Crosstalk from HIF-1 signaling pathway to Estrogen signaling pathway
Estrogen and hypoxia regulate estrogen receptor alpha in a synergistic manner.
- Molecule in Estrogen signaling pathway: ESR1
- Tissue : HEK-293 cell
- Regulation type : Activating
- Sentence from paper : These results provide evidence that hypoxia may stimulate yet unknown factor(s), which can further stimulate ERalpha signal transduction pathways
Hypoxia-inducible factor 1 alpha represses the transcription of the estrogen receptor alpha gene in human breast cancer cells.
- Molecule in Estrogen signaling pathway: ESR1
- Tissue : MCF-7 cell
- Regulation type : Inhibiting
- Sentence from paper : Repression of ESR1 gene transcription occurred at the transcriptional level as a result of decreased recruitment of RNA polymerase II at the proximal promoter of the ESR1 locus in response to stabilization of the HIF-1α protein under hypoxia
|Molecule in HIF-1 signaling pathway||Molecule in Estrogen signaling pathway||Tissue||Species||PubMed Identifier|
|HIF1A||ESR1||HEK-293 cell||Homo sapiens||19084502|
|HIF1A||ESR1||MCF-7 cell||Homo sapiens||21458421|
Note: "Unknown" indicates that the molecule has not been identified.
Note: We direct each interaction from the molecule in the first pathway to the molecule in the second pathway. The direction of the interaction does not imply that the first molecule regulates the second molecule or that they directly interact. Hence, the interactions in this network may be indirect and may not indicate any mechanism.
XTalkDB does not contain any molecules mediating the crosstalk.
The name of the upstream (first) pathway in a pair of crosstalking pathways.
The name of the downstream (second) pathway in a pair of crosstalking pathways.
The string used as a structured query in PubMed that returned the recorded PMID as a result.
The PubMed identifier for the reported publication.
yes, if Pathway A elicits a downstream transcriptional response in Pathway B.
yes, if the crosstalk is transcriptional.
The downstream effect on Pathway B. This attribute can take one of the following two values:
The molecule in Pathway A responsible for mediating crosstalk to Pathway B.
|Molecule A Identifier|
Unique identifier for Molecule A in the namespace recorded in "Molecule A Source", e.g., the UniProt ID of a protein.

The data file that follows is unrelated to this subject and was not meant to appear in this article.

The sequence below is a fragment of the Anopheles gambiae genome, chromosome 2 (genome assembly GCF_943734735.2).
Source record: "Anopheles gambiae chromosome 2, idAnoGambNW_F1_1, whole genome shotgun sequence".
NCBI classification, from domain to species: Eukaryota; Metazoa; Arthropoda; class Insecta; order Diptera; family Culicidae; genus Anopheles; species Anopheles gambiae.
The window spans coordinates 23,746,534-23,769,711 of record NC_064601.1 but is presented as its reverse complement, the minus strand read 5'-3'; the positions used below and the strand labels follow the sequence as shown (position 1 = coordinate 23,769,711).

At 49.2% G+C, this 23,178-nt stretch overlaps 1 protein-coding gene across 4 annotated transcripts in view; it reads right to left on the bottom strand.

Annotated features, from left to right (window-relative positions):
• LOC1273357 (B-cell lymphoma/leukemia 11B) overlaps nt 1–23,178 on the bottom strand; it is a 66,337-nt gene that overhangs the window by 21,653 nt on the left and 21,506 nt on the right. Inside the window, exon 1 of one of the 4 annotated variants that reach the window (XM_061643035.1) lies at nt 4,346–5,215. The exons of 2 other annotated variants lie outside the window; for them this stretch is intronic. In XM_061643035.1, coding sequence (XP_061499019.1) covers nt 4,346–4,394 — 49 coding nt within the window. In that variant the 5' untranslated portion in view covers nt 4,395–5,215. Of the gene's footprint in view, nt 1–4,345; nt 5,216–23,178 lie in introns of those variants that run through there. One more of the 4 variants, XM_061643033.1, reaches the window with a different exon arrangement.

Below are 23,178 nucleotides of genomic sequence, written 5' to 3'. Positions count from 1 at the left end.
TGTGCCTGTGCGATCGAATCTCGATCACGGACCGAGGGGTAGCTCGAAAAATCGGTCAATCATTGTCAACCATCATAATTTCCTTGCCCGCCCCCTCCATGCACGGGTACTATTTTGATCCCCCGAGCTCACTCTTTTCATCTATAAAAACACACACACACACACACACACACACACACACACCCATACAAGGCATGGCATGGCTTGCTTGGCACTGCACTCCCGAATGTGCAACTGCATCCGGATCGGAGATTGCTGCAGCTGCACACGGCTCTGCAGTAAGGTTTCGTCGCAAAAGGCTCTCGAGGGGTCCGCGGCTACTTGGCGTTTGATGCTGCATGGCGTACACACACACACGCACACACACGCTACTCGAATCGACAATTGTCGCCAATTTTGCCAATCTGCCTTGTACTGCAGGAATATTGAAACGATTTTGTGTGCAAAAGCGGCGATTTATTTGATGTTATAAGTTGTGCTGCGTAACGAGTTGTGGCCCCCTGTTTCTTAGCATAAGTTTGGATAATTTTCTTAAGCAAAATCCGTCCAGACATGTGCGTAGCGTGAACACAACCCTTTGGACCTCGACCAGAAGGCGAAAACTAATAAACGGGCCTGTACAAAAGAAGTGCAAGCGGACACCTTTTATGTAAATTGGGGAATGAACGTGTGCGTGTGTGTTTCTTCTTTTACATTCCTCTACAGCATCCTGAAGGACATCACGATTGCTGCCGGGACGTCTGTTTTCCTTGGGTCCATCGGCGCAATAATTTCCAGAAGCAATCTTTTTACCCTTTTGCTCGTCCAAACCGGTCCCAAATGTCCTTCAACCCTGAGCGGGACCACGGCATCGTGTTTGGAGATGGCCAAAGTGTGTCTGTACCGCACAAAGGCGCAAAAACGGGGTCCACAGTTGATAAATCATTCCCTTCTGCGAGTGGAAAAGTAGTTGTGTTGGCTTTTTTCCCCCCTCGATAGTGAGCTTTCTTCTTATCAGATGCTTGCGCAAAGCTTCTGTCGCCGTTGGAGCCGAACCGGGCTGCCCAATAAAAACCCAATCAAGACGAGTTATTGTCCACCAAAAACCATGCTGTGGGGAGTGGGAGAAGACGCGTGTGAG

|Molecule A Source|
The name of database that the value in "Molecule A Identifier" comes from, e.g., "UniProt" if the molecule is a protein.
The molecule in Pathway B responsible for mediating crosstalk from Pathway A.
|Molecule B Identifier|
Unique identifier for Molecule B in the namespace recorded in "Molecule B Source", e.g., the UniProt ID of a protein.
|Molecule B Source|
The name of database that the value in "Molecule B Identifier" comes from, e.g., "UniProt" if the molecule is a protein.
The name of the species in which the crosstalk was observed.
The name of the tissue or cell line in which the crosstalk was observed.
The BRENDA Tissue Ontology (BTO) Identifier of the tissue or cell line in which the crosstalk was observed.
Notes on the experimental condition in the publication.
|Sentence from paper|
The sentence in the publication supporting the crosstalk. We record a sentence only if it states that Pathway A increases or decreases Pathway B signaling. The sentence may also include information about the proteins or genes responsible for mediating the crosstalk.
|Misleading evidence for crosstalk|
A sentence in the paper that appears to support evidence for crosstalk when the study does not conclude there is crosstalk.
A curator's notes that may provide rationale for the values recorded for the attributes.
*This attribute may represent either an individual molecule or several molecules. We use the following syntax for this attribute.
- colon (:): The molecules participate in the complex, e.g., SMAD3:SMAD4 in the case of crosstalk from the TGF-beta signaling pathway to the Hippo signaling pathway (the complex consisting of SMAD3 and SMAD4 mediates this crosstalk).
- slash (/): Either of the molecules can mediate the crosstalk, e.g., YAP1/WWTR1 for the same pair of pathways (YAP1 or WWTR1 can mediate the crosstalk).
- comma (,): All the molecules are required for the crosstalk but they do not form a complex, e.g., TSC2,RPTOR for the crosstalk from the MAPK signaling pathway to the mTOR signaling pathway (both TSC2 and RPTOR act as mediators).
- brackets (): If we cannot identify the specific molecule, we record all molecules in the family, e.g., [TEAD1/TEAD2/TEAD3/TEAD4]. In this case, the publication only listed the protein TEAD as mediating the crosstalk (from the Hippo signaling pathway to the Wnt signaling pathway).